Supporters of the “Fight for 15” achieved a victory yesterday, as the House of Representatives passed legislation to increase the minimum wage.
By a vote of 231-199, the House passed H.R. 582. Here is how VoteSpotter describes the bill:
To increase the federal minimum wage to $15 an hour, phased in over 5 years. This legislation would also end the ability of nonprofits to offer work paying below the minimum wage to people with disabilities and end the different minimum wage rates for tipped and newly-hired employees.
This legislation would gradually increase the minimum wage from the current $7.25 an hour to $15 an hour over 7 years. Ever year during that time, the minimum wage would automatically go up. Then, after the seventh year, the Department of Labor would increase the minimum wage based on the increase in the median hourly wage for all employees.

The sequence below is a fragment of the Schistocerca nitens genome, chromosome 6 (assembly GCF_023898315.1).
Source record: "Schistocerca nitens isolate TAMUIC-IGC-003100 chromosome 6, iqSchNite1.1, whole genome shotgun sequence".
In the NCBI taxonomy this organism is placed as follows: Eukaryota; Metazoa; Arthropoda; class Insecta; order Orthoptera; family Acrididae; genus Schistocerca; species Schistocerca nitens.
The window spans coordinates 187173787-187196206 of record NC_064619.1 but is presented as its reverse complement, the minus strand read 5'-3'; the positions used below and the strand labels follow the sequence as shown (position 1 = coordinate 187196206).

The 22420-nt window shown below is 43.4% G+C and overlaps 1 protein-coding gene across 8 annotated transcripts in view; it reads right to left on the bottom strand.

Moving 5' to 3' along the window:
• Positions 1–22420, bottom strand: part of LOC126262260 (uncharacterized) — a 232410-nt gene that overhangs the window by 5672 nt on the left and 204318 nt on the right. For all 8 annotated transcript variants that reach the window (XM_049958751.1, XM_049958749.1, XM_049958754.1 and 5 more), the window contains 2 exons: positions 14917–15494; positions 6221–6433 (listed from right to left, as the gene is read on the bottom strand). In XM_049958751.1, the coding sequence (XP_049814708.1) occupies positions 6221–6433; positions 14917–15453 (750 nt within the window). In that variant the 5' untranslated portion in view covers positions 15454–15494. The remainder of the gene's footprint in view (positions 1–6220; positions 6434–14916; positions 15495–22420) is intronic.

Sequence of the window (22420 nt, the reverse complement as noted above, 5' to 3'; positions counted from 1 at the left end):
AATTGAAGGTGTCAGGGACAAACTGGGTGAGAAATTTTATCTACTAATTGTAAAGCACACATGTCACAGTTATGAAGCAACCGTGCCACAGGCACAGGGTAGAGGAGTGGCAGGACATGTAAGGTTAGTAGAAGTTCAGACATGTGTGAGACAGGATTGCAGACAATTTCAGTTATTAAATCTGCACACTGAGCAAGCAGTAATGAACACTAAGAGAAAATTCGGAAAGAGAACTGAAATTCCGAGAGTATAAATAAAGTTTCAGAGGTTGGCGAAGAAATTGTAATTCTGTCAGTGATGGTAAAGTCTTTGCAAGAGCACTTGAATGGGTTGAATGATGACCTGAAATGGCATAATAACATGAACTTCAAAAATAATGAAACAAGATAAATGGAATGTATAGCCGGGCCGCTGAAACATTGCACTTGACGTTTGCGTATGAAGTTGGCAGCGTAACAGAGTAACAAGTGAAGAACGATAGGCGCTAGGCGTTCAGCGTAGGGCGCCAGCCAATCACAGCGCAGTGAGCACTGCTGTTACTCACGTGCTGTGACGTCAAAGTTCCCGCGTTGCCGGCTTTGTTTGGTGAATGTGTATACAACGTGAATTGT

In addition, this bill would end the ability of employers to pay lower waged to tipped workers and younger workers who are new hires. The federal program that allows some nonprofits to pay wages that are based on productivity but are below the minimum wage to people with disabilities would also end.
Supporters of this proposal say that workers should be paid a “living wage,” and that $15 an hour will help accomplish this. They also argue that this boost in wages will put more money into the economy, helping businesses. Opponents counter that this higher minimum wage will boost the pay of some workers, but will destroy the jobs of others. They contend that businesses will be hurt with the new burden of paying higher wages, since they will face the choice of raising prices or letting people go.
A recent Congressional Budget Office study concluded that a $15 minimum wage would increase the wages of 17 million workers while eliminating the jobs of 1.3 million workers and reducing business income.
This legislation now heads to the Senate, where Senate Majority Leader Mitch McConnell (R-KY) is unlikely to schedule it for a vote.
Do you support a $15 an hour minimum wage?